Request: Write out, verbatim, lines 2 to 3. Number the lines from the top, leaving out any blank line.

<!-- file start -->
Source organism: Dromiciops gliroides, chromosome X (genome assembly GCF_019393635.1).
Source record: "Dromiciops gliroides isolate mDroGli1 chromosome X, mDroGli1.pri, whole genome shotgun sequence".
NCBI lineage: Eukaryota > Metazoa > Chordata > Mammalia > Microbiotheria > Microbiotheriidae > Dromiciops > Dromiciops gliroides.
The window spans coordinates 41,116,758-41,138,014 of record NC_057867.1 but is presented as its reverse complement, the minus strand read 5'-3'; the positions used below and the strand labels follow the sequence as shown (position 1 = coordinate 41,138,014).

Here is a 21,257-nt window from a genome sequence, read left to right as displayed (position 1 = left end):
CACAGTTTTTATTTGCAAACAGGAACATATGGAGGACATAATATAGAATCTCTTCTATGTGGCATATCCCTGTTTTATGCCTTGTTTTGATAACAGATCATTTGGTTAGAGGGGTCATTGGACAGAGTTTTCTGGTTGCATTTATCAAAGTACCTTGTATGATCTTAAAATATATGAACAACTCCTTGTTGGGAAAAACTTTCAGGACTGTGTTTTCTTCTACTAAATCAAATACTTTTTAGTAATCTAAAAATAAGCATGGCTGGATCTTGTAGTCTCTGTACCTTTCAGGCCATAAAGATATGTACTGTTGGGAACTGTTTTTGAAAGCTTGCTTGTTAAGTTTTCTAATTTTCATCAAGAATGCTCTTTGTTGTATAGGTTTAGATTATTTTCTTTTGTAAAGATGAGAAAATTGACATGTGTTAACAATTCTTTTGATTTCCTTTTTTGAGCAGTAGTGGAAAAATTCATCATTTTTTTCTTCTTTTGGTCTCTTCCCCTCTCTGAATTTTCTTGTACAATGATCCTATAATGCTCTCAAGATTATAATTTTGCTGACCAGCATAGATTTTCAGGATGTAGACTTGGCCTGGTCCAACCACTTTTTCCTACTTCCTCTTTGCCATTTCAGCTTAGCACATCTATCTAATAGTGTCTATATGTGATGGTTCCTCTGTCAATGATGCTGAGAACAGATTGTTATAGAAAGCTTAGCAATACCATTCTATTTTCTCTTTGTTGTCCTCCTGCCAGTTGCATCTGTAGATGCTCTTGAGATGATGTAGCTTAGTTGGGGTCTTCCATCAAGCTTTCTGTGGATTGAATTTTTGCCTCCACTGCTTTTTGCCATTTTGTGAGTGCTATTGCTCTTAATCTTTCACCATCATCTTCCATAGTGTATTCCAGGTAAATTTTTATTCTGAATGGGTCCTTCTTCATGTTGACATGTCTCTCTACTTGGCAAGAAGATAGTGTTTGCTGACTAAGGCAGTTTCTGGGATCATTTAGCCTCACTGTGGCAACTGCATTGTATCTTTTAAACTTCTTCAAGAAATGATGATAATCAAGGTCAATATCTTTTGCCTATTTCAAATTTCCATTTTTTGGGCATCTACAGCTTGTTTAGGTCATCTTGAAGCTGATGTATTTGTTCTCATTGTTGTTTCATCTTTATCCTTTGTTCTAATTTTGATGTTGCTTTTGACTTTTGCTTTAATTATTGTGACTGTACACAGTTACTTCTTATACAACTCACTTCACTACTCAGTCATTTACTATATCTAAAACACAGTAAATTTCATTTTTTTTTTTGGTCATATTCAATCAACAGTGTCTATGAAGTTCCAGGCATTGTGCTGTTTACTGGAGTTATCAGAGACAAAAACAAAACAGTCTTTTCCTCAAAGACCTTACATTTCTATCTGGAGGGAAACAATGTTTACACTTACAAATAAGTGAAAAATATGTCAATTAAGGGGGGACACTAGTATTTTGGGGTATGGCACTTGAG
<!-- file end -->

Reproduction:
Source record: "Dromiciops gliroides isolate mDroGli1 chromosome X, mDroGli1.pri, whole genome shotgun sequence".
NCBI lineage: Eukaryota > Metazoa > Chordata > Mammalia > Microbiotheria > Microbiotheriidae > Dromiciops > Dromiciops gliroides.